Great article in the Boston Globe from Christmas Eve Eve (aka lille juleaften) about the way intellectual property and copyright issues play out in other fields like standup comedy, magic, and haute cuisine: “Creative Vigilantes.”
Comedy is not the only creative industry in which scholars are finding evidence that challenges assumptions held on Capitol Hill. Over the past two years, a flurry of papers have appeared on so-called “negative spaces” of intellectual-property law – industries that receive little to no legal protection for their ideas or products, yet that continue to innovate, often at a rapid clip. Articles have already appeared about high fashion, haute cuisine, and professional magic, with another planned by Sprigman and a colleague about stand-up comedy. And already, Washington seems to be paying attention. Last July, Sprigman testified in Congress against a bill that would have tightened copyright control in the fashion industry; the fashionistas, he argued, are better off on their own.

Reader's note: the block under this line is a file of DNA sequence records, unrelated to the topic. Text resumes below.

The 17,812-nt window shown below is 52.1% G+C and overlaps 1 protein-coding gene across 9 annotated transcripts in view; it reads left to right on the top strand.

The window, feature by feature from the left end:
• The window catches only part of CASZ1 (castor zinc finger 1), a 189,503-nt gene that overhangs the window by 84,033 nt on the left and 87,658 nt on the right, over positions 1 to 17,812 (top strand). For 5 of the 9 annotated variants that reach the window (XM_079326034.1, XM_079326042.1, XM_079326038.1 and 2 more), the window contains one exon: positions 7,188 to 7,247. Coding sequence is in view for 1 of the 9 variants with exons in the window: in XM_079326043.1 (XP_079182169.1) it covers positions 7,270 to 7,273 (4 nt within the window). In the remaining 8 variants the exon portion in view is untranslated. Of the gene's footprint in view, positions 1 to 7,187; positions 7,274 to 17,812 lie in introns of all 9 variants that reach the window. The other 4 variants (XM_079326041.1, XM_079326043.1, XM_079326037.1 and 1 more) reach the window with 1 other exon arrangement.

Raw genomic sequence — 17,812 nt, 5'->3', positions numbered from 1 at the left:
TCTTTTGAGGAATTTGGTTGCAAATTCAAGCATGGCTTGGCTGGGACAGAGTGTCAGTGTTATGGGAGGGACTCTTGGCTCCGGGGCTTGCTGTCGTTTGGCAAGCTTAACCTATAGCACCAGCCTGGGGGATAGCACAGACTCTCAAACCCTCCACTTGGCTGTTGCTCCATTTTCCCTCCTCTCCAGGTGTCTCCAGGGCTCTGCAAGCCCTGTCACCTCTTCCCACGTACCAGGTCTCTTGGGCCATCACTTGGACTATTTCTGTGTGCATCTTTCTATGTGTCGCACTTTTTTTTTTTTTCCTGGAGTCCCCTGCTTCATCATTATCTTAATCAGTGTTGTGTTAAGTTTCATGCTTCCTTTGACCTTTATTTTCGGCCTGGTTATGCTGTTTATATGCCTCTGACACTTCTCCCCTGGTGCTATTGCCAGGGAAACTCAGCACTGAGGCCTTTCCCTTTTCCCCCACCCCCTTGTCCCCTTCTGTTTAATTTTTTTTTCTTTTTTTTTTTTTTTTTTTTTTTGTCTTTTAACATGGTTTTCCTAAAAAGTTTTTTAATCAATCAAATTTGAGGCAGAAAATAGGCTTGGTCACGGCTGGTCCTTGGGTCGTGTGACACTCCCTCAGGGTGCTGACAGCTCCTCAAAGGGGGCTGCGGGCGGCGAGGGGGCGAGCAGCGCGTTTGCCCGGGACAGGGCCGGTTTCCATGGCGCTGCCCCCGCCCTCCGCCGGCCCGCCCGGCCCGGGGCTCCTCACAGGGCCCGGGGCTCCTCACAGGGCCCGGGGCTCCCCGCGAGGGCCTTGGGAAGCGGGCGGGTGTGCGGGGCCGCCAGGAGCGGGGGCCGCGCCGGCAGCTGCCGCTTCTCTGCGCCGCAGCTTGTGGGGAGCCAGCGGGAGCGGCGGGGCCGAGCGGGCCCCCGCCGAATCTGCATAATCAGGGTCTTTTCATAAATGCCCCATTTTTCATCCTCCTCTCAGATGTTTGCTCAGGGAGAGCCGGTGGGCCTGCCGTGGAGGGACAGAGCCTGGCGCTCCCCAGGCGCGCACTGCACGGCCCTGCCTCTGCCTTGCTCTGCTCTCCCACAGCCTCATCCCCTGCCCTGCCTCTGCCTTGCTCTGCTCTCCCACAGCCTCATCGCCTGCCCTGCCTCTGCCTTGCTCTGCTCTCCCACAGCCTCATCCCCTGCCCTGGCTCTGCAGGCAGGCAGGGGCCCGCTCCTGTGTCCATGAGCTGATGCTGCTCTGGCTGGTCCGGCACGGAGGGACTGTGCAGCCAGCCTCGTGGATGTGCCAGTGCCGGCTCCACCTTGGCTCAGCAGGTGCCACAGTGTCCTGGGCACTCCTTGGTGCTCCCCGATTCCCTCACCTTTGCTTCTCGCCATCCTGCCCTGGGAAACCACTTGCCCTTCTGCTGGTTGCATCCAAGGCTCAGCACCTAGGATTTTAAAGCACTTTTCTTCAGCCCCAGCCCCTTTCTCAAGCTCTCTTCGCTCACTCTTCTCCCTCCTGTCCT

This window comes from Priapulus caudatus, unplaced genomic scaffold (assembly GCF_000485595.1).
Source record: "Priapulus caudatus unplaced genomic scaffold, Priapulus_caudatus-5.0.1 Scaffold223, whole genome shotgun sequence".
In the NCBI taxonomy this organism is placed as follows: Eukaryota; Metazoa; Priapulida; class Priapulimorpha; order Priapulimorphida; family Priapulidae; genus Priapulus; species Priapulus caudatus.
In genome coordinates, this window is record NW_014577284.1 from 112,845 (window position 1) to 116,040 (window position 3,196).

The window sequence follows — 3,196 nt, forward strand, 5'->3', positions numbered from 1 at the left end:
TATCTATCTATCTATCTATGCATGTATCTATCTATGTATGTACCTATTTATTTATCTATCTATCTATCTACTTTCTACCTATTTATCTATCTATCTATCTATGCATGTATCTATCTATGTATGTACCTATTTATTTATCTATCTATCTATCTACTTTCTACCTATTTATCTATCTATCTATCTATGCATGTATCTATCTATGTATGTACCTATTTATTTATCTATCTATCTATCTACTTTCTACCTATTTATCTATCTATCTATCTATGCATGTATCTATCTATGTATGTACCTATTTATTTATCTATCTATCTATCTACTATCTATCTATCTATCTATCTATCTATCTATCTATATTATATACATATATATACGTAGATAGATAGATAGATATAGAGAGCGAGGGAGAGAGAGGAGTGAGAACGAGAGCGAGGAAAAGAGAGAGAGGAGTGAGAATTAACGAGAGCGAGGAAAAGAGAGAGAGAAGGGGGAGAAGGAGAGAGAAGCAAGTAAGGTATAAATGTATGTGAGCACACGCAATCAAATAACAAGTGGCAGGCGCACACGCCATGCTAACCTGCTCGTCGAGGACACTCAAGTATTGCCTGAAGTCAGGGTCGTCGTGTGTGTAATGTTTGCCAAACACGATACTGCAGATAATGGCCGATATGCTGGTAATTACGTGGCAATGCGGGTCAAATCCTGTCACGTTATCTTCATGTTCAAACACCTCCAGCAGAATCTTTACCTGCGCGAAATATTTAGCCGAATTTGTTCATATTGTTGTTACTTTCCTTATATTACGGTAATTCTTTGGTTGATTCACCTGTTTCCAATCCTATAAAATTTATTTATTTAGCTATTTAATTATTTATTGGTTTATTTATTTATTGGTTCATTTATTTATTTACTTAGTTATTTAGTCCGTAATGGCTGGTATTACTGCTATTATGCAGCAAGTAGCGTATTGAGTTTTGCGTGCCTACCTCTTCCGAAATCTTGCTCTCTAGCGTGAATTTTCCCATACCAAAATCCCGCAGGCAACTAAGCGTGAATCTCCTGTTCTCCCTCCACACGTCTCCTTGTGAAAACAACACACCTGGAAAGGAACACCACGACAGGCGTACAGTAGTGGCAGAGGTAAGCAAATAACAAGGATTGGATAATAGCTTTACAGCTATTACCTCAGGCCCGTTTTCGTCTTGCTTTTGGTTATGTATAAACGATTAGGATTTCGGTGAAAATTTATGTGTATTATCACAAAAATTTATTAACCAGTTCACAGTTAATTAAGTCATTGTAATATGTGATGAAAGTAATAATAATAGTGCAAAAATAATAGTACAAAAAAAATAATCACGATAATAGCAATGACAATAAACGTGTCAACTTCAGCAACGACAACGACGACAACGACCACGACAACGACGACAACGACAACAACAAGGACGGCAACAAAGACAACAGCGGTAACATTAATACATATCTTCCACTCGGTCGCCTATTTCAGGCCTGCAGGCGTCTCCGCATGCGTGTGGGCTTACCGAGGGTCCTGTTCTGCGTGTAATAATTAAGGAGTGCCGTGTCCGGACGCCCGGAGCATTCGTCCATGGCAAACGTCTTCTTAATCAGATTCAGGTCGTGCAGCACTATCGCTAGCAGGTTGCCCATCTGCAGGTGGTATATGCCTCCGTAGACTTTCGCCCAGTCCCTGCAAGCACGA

Glad to see these issues getting broad coverage – and making the debate more complex than the simplistic “pro-intellectual-property-protection” and “pro-piracy” poles which often get represented in the popular press.